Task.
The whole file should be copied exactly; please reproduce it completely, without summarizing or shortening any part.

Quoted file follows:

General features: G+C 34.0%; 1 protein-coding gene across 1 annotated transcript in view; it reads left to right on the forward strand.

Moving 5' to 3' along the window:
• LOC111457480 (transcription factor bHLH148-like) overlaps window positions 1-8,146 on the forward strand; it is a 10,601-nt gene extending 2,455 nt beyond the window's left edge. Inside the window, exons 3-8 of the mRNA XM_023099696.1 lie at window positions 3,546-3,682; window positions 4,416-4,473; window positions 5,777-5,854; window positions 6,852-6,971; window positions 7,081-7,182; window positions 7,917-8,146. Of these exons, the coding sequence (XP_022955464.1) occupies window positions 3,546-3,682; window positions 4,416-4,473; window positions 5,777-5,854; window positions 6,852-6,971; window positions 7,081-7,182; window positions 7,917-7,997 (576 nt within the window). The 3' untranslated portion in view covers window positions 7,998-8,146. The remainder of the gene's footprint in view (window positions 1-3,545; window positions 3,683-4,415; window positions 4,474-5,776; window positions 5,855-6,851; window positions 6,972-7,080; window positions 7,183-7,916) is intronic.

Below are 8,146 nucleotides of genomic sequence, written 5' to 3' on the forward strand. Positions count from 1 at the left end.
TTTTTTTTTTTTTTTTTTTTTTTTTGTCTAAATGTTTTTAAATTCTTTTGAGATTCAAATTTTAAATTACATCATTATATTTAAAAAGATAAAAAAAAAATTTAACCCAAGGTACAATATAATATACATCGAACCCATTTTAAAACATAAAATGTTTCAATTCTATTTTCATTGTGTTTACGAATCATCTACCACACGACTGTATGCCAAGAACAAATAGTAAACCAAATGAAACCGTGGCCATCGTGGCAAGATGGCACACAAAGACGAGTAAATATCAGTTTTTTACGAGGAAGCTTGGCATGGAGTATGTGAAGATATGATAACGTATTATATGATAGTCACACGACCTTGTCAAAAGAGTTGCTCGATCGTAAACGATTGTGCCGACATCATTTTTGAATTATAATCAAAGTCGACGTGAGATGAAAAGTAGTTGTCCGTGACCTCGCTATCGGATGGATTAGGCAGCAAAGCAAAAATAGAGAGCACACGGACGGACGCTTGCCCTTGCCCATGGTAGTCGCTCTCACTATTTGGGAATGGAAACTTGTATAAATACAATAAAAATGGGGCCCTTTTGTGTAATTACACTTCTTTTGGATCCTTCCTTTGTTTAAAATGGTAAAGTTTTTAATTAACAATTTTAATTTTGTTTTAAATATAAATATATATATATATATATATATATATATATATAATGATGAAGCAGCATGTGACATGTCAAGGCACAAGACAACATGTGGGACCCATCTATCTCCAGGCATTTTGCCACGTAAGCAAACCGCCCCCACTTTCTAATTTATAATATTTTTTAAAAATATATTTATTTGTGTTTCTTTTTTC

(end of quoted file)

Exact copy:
General features: G+C 34.0%; 1 protein-coding gene across 1 annotated transcript in view; it reads left to right on the forward strand.

Moving 5' to 3' along the window:
• LOC111457480 (transcription factor bHLH148-like) overlaps window positions 1-8,146 on the forward strand; it is a 10,601-nt gene extending 2,455 nt beyond the window's left edge. Inside the window, exons 3-8 of the mRNA XM_023099696.1 lie at window positions 3,546-3,682; window positions 4,416-4,473; window positions 5,777-5,854; window positions 6,852-6,971; window positions 7,081-7,182; window positions 7,917-8,146. Of these exons, the coding sequence (XP_022955464.1) occupies window positions 3,546-3,682; window positions 4,416-4,473; window positions 5,777-5,854; window positions 6,852-6,971; window positions 7,081-7,182; window positions 7,917-7,997 (576 nt within the window). The 3' untranslated portion in view covers window positions 7,998-8,146. The remainder of the gene's footprint in view (window positions 1-3,545; window positions 3,683-4,415; window positions 4,474-5,776; window positions 5,855-6,851; window positions 6,972-7,080; window positions 7,183-7,916) is intronic.

Below are 8,146 nucleotides of genomic sequence, written 5' to 3' on the forward strand. Positions count from 1 at the left end.
TTTTTTTTTTTTTTTTTTTTTTTTTGTCTAAATGTTTTTAAATTCTTTTGAGATTCAAATTTTAAATTACATCATTATATTTAAAAAGATAAAAAAAAAATTTAACCCAAGGTACAATATAATATACATCGAACCCATTTTAAAACATAAAATGTTTCAATTCTATTTTCATTGTGTTTACGAATCATCTACCACACGACTGTATGCCAAGAACAAATAGTAAACCAAATGAAACCGTGGCCATCGTGGCAAGATGGCACACAAAGACGAGTAAATATCAGTTTTTTACGAGGAAGCTTGGCATGGAGTATGTGAAGATATGATAACGTATTATATGATAGTCACACGACCTTGTCAAAAGAGTTGCTCGATCGTAAACGATTGTGCCGACATCATTTTTGAATTATAATCAAAGTCGACGTGAGATGAAAAGTAGTTGTCCGTGACCTCGCTATCGGATGGATTAGGCAGCAAAGCAAAAATAGAGAGCACACGGACGGACGCTTGCCCTTGCCCATGGTAGTCGCTCTCACTATTTGGGAATGGAAACTTGTATAAATACAATAAAAATGGGGCCCTTTTGTGTAATTACACTTCTTTTGGATCCTTCCTTTGTTTAAAATGGTAAAGTTTTTAATTAACAATTTTAATTTTGTTTTAAATATAAATATATATATATATATATATATATATATATATAATGATGAAGCAGCATGTGACATGTCAAGGCACAAGACAACATGTGGGACCCATCTATCTCCAGGCATTTTGCCACGTAAGCAAACCGCCCCCACTTTCTAATTTATAATATTTTTTAAAAATATATTTATTTGTGTTTCTTTTTTC